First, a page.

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Source link: http://archive.mises.org/11148/ropke-stood-against-the-tide/

Röpke Stood Against the Tide

December 3, 2009 by

Personalities such as Mises, Menger, and Röpke were not in the fashion. If it had been that way when he was a student, said Dr. Erhard, he would never have become an economist. FULL ARTICLE by John Chamberlain

{ 3 comments }

Caley McKibbin December 3, 2009 at 11:07 am

The problem is that the economics profession is just a lot of useless chaffs that try to appear respectable by applying the veneer of a respected thing such as math.

Paul Stephens December 3, 2009 at 10:22 pm

I was an undergrad in economics from 1965-69, and subscribed to the Freeman (which actually was free to anyone who requested it) throughout this period. And I read a couple of John Chamberlain’s books, including one about the history of the American industrial capitalists.
The last paragraph of this essay indicates why I became a “socialist” or advocate of a “welfare state” rather than continuing as “an advocate of capitalism.”
Chamberlain does very well in explaining that small, homogenous countries like Denmark or Switzerland did very well without “Lebensraum” or resource colonies and captive markets to fuel their growth and prosperity. But he leaves out the fact that they were (and are) comprehensive “welfare states” which provide for all the basic needs and aspirations of their people.
I had spent 6 weeks in Norway in 1963 at a summer school (and I am half-Norwegian by descent). So, I was able to witness first-hand how a war-ravaged, occupied country, with few natural resources and little farmland, was clawing back to its pre-war position as a country with the 4th largest merchant fleet, a wealthy middle-class, and very advanced educational and cultural attainments. I was struck, especially, by the intense patriotism and reverence which young people there had for their country and traditions – something which seemed “square” to us (American teenagers).
Even then, our teachers told us, there were “no slums” in Norway. High school students didn’t drive cars, like we did, but they had great sports facilities, and the wealthier ones did have Vespas or other motorbikes. They read and spoke 3 or more languages – often knowing English better than we did – and had very liberated views and behavior, but very refined and ethical, as well. Yet, statistically, they were a very poor country at that time – half or less the “standard of living” we had, then, but a much higher “quality of life.”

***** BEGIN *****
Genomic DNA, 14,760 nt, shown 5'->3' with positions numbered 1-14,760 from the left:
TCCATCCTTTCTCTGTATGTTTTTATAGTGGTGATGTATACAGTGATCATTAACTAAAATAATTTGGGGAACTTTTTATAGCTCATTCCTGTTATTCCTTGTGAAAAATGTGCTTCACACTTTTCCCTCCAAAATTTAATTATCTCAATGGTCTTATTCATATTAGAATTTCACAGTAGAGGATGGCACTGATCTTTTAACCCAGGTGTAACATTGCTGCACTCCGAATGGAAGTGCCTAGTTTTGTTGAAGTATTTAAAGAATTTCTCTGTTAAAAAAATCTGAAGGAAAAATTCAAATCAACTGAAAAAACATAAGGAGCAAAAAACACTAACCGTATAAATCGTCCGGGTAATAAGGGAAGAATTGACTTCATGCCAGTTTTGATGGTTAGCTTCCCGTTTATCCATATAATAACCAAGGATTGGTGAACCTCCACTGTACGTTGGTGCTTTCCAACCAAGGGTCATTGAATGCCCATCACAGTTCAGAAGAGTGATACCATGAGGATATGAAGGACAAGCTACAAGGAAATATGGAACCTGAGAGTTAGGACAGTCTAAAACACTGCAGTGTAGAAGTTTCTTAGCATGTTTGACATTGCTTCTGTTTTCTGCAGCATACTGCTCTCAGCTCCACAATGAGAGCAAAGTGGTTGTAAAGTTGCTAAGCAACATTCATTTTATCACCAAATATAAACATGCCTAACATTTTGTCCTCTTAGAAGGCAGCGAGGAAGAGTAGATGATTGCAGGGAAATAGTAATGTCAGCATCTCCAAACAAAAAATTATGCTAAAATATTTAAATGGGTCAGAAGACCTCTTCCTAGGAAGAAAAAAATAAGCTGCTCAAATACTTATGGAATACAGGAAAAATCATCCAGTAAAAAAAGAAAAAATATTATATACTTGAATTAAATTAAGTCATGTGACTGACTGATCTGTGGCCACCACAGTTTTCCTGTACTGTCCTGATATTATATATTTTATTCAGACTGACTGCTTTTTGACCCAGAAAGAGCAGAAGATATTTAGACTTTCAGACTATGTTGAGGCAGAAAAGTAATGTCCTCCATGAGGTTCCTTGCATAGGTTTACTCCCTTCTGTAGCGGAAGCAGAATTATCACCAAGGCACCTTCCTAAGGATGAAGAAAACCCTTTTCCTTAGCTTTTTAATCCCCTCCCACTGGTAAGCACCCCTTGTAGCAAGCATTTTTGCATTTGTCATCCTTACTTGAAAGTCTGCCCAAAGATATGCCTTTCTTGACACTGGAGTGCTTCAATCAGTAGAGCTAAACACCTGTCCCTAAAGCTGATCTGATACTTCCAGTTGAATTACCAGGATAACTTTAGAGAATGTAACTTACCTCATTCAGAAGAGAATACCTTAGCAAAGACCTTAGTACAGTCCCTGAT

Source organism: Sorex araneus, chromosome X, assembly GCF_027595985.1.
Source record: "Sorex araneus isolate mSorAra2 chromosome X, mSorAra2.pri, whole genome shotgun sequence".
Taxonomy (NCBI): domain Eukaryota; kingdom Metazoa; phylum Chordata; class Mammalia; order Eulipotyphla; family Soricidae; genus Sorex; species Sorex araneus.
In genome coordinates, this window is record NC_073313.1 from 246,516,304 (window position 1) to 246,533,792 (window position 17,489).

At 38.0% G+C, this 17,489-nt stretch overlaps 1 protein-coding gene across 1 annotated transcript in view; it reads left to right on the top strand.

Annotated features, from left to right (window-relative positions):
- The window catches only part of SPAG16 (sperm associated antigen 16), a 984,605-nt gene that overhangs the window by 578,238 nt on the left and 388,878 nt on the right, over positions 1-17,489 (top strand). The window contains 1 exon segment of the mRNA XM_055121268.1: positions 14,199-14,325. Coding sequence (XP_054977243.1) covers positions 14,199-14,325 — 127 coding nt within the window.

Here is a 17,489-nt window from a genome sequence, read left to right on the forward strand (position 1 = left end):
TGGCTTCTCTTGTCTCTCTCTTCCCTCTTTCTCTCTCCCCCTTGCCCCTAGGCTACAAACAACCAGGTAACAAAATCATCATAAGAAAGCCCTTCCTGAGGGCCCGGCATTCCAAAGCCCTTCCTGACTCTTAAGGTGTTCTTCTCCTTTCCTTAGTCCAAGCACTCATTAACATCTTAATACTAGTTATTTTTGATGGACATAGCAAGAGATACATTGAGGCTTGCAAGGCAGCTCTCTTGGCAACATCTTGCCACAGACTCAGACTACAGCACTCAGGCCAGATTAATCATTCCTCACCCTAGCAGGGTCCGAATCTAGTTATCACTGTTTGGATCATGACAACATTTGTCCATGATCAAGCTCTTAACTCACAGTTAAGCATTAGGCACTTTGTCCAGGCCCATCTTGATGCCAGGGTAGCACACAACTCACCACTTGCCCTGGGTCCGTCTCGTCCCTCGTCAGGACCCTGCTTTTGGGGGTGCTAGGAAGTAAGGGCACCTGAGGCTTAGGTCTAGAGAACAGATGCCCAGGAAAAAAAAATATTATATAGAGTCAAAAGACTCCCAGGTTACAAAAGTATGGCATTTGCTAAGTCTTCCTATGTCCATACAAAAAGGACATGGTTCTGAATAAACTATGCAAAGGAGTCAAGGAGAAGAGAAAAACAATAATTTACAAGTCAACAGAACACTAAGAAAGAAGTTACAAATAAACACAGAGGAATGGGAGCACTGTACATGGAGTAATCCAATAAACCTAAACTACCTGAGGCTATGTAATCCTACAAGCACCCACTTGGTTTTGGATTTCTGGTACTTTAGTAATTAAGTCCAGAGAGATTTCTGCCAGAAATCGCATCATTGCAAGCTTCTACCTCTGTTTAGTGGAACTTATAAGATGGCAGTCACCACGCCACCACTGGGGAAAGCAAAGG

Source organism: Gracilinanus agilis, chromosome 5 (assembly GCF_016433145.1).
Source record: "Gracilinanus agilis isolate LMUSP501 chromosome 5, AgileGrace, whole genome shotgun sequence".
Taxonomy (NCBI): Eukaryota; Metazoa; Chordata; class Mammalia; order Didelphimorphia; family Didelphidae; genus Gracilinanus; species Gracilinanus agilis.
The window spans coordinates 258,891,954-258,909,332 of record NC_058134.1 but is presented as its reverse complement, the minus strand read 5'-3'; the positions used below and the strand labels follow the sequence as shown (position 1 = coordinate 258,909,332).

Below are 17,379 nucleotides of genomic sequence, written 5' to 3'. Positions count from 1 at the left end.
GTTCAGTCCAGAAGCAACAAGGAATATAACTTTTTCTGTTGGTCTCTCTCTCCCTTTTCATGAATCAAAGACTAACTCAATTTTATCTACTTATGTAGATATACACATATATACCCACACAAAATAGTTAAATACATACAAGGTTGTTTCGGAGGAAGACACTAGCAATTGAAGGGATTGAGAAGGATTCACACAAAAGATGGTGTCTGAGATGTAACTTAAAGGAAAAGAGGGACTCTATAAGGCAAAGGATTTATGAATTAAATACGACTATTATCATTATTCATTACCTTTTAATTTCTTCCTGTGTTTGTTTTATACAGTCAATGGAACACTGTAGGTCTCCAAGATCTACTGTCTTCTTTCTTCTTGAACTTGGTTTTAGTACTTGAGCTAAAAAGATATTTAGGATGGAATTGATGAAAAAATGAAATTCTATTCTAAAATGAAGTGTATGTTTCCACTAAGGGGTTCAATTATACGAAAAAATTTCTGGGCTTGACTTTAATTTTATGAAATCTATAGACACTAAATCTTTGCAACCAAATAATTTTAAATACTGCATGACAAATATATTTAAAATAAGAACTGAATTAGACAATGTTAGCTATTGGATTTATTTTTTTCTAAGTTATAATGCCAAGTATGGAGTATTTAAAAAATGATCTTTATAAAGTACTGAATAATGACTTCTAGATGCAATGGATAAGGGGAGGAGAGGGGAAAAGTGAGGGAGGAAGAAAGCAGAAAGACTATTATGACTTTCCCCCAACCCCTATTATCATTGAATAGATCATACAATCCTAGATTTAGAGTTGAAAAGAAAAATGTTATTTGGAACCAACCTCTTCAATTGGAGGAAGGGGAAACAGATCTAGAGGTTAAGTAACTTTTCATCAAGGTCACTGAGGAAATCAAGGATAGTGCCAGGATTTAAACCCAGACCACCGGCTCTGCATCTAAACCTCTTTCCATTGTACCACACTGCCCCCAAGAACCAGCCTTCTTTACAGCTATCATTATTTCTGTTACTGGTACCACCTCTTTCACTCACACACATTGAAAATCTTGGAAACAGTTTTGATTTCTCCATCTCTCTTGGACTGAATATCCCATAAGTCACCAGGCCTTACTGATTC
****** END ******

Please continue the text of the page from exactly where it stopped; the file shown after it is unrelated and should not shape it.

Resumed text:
I would maintain that the “social market economy” is exactly what we need. Keynesianism is certainly an elitist and statist way of looking at things, and organizing a society, and is anything but “social democracy” or any sort of “socialism” at all.
The Scandinavians, Swiss, and other social democratic (with regionalized, localized self-government) are definitely the way to go, and Germany did well to follow Erhard and Roepke, rather than Keynes or Marx. Indeed, the Nazi system, like Italian Fascism, was basically Keynesian or even Marxist state capitalism in its essentials. And like the U.S. today, it was WAR Keynesianism, not the simple manipulations of the money supply and thinking in “aggregates.”
Our government, today, thinks that the answer is to “tax and spend” (Democrats) or “borrow and spend” (Republicans), without any concern about opportunity costs, or whether these particular taxes and spending priorities actually serve any human needs.
Obviously, a well-run totalitarian system could do much better than what we have here, today, in terms of serving human needs. But since everyone believes that the state is evil, that will never happen. And even if they believed in the idea of a state, as Germans, Russians, and French have developed it since the Enlightenment, it would only work for those who have access to and control over state mechanisms. Such a state requires organizing all of the citizens into blocs or coalitions which are recognized and powerful. Few Americans nowadays are represented by anyone but their jailers or case-workers. Instead, we are prey to the loan sharks, insurance rackets, and every other sort of exploitation. And we have nothing like the free press or freedom to dissent which are essential to a free society. Six media monopolies control 80% or more of what we see, hear, and read.
One would hope that the internet and this kind of “free association” might save us. That remains to be seen.
Thanks for being here, Mises Institute!

newson December 3, 2009 at 11:02 pm

paul stephens says (on norway):
“…a war-ravaged, occupied country, with few natural resources and little farmland, was clawing back to its pre-war position as a country with the 4th largest merchant fleet, a wealthy middle-class, and very advanced educational and cultural attainments.”

the counterargument: post-war kong kong.

n.b.: norway is a resource-rich nation, always has been. traditional industries like fisheries and timber were joined by oil in the 60′s.

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